That US blacklist, officially called the Entity List, identifies organisations and individuals believed to be involved, or pose a significant risk of becoming involved, in activities contrary to America’s national security or foreign policy interests.
In total, there are now 143 entries under mainland China in the US trade blacklist, based on a review of the existing 281-page document maintained by the Bureau of Industry and Security (BIS) under the US Department of Commerce.
The number of Chinese entities, however, remains behind those of Russia, which has 317 entries on the blacklist.
Organisations or individuals on the Entity List are required to apply for a licence from the BIS before they export, re-export or transfer any items subject to trade restrictions, including software and other technologies from US companies. Applications for a licence, however, will be subject to a review policy of “presumption of denial”, which means that these will be denied in most cases.
While not well-known outside their industries, most of the Chinese entities found on the US trade blacklist are involved in fields such as electronics, aviation, semiconductors, engineering, and materials used for hi-tech components.
Besides Huawei, they include Beijing Automation Control Equipment Institute, Beijing Aeronautical Manufacturing Technology Research Institute, Beijing Power Machinery Institute, China Aerodynamics Research and Development Centre and China Electronic Technology Group Corp.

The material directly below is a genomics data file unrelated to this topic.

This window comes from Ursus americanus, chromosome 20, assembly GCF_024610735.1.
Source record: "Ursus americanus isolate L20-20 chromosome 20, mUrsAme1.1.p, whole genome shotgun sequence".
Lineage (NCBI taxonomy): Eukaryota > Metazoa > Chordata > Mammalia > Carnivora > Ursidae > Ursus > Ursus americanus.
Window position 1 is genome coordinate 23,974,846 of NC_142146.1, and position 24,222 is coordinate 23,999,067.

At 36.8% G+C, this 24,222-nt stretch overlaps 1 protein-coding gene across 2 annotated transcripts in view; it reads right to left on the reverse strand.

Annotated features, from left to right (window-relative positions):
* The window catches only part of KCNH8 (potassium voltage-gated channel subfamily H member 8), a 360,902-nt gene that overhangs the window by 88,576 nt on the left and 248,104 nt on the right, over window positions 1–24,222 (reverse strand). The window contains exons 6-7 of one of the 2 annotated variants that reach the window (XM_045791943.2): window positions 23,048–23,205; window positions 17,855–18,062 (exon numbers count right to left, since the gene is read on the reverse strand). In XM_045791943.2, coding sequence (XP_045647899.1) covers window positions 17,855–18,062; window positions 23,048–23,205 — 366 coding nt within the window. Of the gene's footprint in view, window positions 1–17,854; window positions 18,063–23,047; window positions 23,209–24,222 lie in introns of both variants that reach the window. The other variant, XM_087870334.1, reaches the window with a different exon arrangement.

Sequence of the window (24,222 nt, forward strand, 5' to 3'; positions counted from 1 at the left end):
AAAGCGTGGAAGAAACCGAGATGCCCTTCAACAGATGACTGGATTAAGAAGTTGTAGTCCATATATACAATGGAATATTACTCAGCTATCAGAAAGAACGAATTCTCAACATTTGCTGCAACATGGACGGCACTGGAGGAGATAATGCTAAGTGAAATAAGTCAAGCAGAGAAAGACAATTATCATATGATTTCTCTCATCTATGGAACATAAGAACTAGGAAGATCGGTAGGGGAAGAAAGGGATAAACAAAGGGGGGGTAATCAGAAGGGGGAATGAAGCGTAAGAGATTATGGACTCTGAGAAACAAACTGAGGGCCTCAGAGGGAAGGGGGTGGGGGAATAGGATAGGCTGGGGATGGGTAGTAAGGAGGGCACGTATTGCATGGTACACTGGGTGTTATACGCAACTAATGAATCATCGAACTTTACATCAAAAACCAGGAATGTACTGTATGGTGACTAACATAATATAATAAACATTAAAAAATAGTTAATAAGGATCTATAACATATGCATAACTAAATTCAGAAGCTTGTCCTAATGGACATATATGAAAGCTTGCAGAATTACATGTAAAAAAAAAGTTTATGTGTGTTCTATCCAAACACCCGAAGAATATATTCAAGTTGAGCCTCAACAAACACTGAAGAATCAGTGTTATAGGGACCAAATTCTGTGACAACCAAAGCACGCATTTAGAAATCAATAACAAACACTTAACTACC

A number of major hi-tech components distributors are also on the Entity List. These include the likes of Tenco Technology Co, Avin Electronics Technology and Multi-Mart Electronics Technology.
Major Chinese academic institutions on the trade blacklist include the Beijing University of Aeronautics and Astronautics, Sun Yat-sen University, the National University of Defence Technology, Northwestern Polytechnical University, Sichuan University and the University of Electronic Science and Technology.
The Chinese companies on the blacklist are not limited to those from first-tier cities like Beijing and Shenzhen. The likes of Baotou Guanghua Chemical Industrial Co, located in Inner Mongolia, and Yantai Jereh Oilfield Services Group, from the coastal city of Yantai in Shandong province, are also on the Entity List.
The number of Chinese entities on the US trade blacklist, however, could increase in the event that Washington widens its dragnet to include other mainland hi-tech companies, according to a Bloomberg report last week that cited people familiar with the matter.
The US government was deliberating whether to add major surveillance systems providers Dahua Technology, Hikvision Digital Technology, Megvii, Meiya Pico and iFlytek to the Entity List, the report said.
What started out as a trade dispute, in which Washington unilaterally imposed tariffs and sparked retaliatory levies from Beijing, has escalated to broader campaigns designed to cripple China’s technology champions by cutting off their access to American hi-tech suppliers. The wide reach of US policy means that even non-US companies whose products use American technology may also be prevented from supplying to Chinese companies.
Last year, the US government initiated a crippling ban on the sale of technology to Chinese telecoms equipment maker ZTE Corp, forcing it to sue for peace by paying a US$1.2 billion fine, replacing its entire senior management and accepting a US monitor to ensure its compliance.